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Given no 2009 feasibility study of AY after changes, DDDB calls for new PACB review of project financing

Develop Don’t Destroy Brooklyn (DDDB) has sent a letter to State Comptroller Thomas DiNapoli, State Senator Bill Perkins, and Assemblyman Richard Brodsky (chairs of the respective committees on public authorities) arguing that the Public Authorities Control Board (PACB) needs to convene and vote on whether to approve the Atlantic Yards project’s financing.

Crucially, the letter points out that, before project approval in 2006, the Empire State Development Corporation (ESDC) hired KPMG to do a report about the feasibility of the project, no such analysis was conducted before the ESDC passed the 2009 Modified General Project Plan (MGPP) in September.

Unmentioned in the letter is that the ESDC did ask KPMG for an update, but only on the feasibility of the housing market over a ten-year buildout--a market study that was highly dubious.

Is project feasible?

The letter states:
Since the time of the 2006 approval, the ESDC has issued and approved a Modified General Project Plan, the MTA and FCRC have struck a new deal for the sale of the MTA Vanderbilt Yards to the develope and, as per the above, the arena financing, along with the rest of the project has been radically altered.

This mandates a new PACB review for Atlantic Yards as the changes since 2006 raise serious questions about the availability of funds to finance the project. The tax-exempt arena bond, which has yet to be issued—but is scheduled to be authorized on Tuesday, November 24 is of specific and urgent concern. These bonds are technically non-recourse to the State, but it is generally understood that should a default occur the State and its taxpayers will be on the hook. The PACB was formed specifically to guard against reckless borrowing by ESDC that could result in defaults and place the State in a moral obligation to support the bonds.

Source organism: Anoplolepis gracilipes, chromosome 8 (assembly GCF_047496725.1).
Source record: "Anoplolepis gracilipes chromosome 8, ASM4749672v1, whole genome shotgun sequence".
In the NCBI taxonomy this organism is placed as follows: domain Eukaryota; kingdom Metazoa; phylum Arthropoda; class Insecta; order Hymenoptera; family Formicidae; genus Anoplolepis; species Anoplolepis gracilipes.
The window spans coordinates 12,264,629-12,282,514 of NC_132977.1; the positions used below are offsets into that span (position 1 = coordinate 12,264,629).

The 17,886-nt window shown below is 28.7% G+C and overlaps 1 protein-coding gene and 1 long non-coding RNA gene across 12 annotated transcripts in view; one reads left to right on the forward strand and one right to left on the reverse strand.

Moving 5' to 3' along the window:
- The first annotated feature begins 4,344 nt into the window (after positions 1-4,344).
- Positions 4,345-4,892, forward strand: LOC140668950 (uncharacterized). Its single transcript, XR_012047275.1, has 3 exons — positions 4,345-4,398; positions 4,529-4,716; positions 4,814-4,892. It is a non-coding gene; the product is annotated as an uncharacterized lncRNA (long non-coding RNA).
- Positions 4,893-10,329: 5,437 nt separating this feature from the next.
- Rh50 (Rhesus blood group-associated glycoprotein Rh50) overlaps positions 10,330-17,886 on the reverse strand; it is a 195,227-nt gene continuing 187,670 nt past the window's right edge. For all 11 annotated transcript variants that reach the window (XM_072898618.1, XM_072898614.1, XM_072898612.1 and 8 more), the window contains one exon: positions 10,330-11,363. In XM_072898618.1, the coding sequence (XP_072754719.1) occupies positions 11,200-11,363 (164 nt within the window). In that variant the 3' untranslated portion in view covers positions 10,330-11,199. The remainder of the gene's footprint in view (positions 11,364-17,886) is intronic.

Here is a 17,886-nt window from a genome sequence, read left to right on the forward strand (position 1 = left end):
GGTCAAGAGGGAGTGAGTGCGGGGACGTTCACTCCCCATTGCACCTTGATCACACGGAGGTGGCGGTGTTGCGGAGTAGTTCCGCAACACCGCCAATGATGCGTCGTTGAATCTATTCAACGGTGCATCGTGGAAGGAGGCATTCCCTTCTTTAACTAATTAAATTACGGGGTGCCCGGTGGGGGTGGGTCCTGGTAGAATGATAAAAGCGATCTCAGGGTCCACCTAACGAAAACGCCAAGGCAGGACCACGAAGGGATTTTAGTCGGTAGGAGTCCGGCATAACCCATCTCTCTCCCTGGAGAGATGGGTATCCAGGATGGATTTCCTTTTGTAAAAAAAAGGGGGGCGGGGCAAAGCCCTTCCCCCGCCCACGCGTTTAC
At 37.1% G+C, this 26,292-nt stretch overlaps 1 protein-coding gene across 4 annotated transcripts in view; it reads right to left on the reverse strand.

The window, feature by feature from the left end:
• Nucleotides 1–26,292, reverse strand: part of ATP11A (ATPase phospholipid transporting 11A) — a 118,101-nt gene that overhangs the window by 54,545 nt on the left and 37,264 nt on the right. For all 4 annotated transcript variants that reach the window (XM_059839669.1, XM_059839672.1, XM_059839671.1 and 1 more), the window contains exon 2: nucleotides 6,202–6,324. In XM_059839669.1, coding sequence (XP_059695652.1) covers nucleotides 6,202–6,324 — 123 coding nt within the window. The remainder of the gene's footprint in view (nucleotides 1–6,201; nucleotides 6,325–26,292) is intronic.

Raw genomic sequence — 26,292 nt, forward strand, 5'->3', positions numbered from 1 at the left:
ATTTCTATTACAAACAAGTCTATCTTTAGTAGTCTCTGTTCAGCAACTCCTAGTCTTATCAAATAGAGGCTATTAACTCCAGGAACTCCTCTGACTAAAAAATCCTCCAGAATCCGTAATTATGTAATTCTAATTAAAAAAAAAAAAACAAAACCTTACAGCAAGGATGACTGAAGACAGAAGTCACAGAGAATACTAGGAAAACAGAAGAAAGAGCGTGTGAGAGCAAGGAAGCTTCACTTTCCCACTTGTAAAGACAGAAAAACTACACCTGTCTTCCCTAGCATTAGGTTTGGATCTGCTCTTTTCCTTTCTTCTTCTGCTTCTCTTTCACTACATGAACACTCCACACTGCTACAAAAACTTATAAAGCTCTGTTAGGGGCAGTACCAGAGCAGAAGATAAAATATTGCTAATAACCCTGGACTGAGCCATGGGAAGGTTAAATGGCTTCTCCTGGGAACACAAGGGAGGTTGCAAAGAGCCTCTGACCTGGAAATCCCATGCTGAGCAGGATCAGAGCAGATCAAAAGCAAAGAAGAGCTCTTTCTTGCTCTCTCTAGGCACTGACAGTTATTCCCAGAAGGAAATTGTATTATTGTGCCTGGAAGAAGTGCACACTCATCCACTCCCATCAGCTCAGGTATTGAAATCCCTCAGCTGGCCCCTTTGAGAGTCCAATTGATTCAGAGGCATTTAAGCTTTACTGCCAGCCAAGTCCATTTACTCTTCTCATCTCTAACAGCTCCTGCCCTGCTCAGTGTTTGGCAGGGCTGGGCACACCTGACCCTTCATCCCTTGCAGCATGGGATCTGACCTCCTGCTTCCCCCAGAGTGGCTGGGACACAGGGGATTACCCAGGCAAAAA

There is no way for the PACB to know if the current Atlantic Yards proposal is financially sound and feasible.
Significant changes

The letter continues:
Since December 2006 the following substantial changes have occurred:

* The Project was approved at $4 billion is now at least $4.9 billion.

* The arena price tag shot up from $637 million to $900 million.

* In 2006 it was uncertain what the amount of the arena bond would be, but it is now at least $700 million.

* It is unknown if or when housing bonds will be available for the project’s proposed affordable housing component.

* Financing agreements were signed more than one year after the 2006 PACB approval and new financing agreements are reportedly still under negotiation. Both these old and new agreements have never been vetted by the PACB (or the Comptroller).

* It is unknown what rating the arena bond may get, but it has been reported that FCRC is having trouble getting a credible rating.

Changes in the project revenue model:

a. The number of arena luxury boxes has been substantially reduced from 170 to 100 since the 2006 approval. It is unknown what the rental of these suites would be since the economy has changed, but in 2006 FCRC projected a range of $58,000 to $580,000 and KPMG, in consultation, projected a range of $65,000 to $450,000.